Obesity is the most common medical disease affecting about one-third of the population, so knowing how to lose weight and treat this condition is very important to health. It was thought at one time that you could simply focus on reducing calories or increasing exercise, and the pounds would just drop off. New research has shown that it is much more complicated than that.
For example, did you know that sleeping only four hours per night results in your body conserving an extra 400 calories daily? Did you know that skipping breakfast may sabotage any efforts to lose weight? Skipping breakfast lowers your metabolism and causes you to overeat later in the day.
In other words, the old adage, “it’s just calories in and calories out” no longer applies. If these recommendations do not help you lose weight, seek the care of a physician. Obesity treatment by an expert in obesity medicine will be safer, faster, and more likely to be sustained.
So what are some first steps for weight loss?
- Decide how much weight you want to lose and give yourself time to achieve that goal. Aim for one to two pounds per week. You can lose more quickly than that, but faster weight loss may require treatment from an obesity medicine physician (doctors who are experts at weight loss).
- Eat small, frequent meals that contain a serving of lean protein and low-starch vegetables, such as leafy greens. Eat four to five times per day, and reduce or eliminate added carbohydrates from your diet. That will increase your metabolism and reduce the storage of fat. The leanest proteins are white meat chicken or turkey, fish, shellfish, egg whites, low-fat cottage cheese, or yogurt. Try to avoid added sugars in these foods.
- Cut out sweetened sugary drinks, smoothies, sweetened coffee drinks, and alcohol.
- Tracking your calorie intake will really help you be more accountable and make sure you are following your plan. You can do this with a pad and paper, or use a mobile app, such as MyFitnessPal™ or Lose It™. Keeping a journal will markedly increase your chances of success.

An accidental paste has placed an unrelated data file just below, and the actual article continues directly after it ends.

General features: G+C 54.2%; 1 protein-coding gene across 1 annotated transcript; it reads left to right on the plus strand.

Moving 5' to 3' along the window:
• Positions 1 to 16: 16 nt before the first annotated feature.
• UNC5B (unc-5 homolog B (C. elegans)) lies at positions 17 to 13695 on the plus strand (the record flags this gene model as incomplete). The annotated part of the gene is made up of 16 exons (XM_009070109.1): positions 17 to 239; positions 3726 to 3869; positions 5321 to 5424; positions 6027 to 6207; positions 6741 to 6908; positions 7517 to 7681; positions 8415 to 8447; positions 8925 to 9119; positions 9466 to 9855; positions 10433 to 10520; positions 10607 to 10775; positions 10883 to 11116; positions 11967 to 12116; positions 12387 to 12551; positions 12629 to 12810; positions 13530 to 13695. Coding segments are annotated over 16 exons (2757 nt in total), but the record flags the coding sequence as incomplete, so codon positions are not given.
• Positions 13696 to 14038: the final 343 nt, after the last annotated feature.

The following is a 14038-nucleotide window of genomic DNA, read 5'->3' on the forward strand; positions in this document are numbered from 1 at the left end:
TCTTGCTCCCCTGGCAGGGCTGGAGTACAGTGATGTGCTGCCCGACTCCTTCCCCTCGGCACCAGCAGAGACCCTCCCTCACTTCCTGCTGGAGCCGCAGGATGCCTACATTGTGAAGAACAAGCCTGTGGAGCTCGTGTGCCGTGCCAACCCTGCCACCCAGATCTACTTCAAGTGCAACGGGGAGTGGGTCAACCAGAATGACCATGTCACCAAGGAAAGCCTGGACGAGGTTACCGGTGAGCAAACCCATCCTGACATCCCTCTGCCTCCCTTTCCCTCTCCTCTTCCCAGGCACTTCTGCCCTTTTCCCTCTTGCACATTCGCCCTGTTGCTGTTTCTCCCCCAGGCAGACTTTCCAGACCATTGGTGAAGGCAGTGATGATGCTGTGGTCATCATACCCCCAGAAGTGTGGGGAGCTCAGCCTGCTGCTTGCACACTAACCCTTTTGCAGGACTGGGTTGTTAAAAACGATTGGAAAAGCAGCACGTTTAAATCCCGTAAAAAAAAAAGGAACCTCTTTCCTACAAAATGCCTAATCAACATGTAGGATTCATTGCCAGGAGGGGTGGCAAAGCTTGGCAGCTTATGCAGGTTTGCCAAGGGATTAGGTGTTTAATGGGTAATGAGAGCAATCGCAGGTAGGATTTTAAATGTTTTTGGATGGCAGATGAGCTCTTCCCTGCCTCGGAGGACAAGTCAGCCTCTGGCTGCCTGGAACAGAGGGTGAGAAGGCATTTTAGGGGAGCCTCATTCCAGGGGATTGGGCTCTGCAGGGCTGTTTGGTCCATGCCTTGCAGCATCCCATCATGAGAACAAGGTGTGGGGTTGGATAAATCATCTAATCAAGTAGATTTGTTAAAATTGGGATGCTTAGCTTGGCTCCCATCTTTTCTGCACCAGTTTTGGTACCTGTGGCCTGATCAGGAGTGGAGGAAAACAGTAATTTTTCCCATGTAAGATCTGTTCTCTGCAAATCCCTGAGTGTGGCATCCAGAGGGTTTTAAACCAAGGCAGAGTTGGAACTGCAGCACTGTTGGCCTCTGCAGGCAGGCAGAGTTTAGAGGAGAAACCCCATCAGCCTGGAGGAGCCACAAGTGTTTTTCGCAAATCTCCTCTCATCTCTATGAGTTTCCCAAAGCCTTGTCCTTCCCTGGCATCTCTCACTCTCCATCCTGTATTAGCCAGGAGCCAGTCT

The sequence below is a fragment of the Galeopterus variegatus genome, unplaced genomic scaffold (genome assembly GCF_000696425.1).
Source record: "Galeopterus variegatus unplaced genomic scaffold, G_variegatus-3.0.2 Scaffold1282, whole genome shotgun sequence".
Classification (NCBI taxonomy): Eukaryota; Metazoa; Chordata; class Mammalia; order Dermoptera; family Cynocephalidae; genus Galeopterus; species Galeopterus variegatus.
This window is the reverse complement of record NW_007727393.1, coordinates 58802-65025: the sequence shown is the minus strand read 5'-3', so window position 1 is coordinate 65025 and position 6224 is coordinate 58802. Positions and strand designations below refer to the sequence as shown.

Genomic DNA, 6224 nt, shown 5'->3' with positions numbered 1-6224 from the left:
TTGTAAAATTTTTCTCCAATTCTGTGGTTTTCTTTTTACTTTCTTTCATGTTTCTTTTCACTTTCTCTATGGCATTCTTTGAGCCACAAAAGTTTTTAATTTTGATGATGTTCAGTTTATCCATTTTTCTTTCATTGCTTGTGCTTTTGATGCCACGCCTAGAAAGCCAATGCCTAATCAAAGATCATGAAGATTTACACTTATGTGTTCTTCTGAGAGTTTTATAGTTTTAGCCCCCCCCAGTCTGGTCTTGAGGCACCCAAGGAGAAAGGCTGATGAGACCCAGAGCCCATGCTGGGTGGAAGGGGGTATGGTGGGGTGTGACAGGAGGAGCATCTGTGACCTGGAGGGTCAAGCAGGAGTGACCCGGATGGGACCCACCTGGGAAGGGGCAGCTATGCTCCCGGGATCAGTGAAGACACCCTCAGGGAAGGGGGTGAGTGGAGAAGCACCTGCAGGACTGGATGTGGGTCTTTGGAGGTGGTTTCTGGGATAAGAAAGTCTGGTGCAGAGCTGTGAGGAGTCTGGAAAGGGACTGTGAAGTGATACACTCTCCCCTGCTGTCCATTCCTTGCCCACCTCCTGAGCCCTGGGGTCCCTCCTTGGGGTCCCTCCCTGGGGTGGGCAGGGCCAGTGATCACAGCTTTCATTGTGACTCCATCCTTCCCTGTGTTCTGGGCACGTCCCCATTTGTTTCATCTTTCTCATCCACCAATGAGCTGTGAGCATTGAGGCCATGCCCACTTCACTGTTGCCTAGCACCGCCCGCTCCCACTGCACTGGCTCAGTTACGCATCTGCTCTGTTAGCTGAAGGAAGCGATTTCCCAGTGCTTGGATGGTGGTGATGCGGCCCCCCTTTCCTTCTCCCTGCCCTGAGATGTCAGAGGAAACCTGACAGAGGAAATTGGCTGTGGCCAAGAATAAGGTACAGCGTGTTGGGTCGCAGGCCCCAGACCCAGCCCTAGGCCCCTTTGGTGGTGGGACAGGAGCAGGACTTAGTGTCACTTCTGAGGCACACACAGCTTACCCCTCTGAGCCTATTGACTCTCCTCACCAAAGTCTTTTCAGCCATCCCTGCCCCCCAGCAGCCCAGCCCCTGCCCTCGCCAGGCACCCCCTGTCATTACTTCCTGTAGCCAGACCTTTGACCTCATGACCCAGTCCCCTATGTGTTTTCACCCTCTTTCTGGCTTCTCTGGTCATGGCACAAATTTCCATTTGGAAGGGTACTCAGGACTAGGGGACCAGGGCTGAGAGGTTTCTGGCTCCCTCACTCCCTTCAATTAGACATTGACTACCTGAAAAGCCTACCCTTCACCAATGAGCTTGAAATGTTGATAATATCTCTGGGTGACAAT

- Weigh yourself weekly to be sure you are making progress. Weighing more often than that will more than likely show changes in body water rather than true fat loss.
- Start some physical activity if you are doing none, and keep doing it if you already are. The exercise will be key to keeping off the pounds you do lose. Each week do a bit more, until you have worked up to 10,000 steps of walking daily or five hours per week of moderate exercise, either weight training or cardio. If you plan to do moderate to vigorous exercise and have risk factors for heart disease (history of smoking, high cholesterol, diabetes, or hypertension) or already have heart disease, check with your physician to see if you need further evaluation.
- Sleep seven to nine hours per day. You’ll burn fat even while you are sleeping.
If you are struggling to lose weight, you are not alone. There are physicians who can help. Find an obesity medicine specialist in your area here.
Frequently Asked Questions
Why do females gain weight faster than males?
In addition to having less muscle mass and, therefore, a slower starting metabolism, women have another hurdle when it comes to weight loss: hormones. Read more in “Do Men Really Drop Pounds Faster than Women?”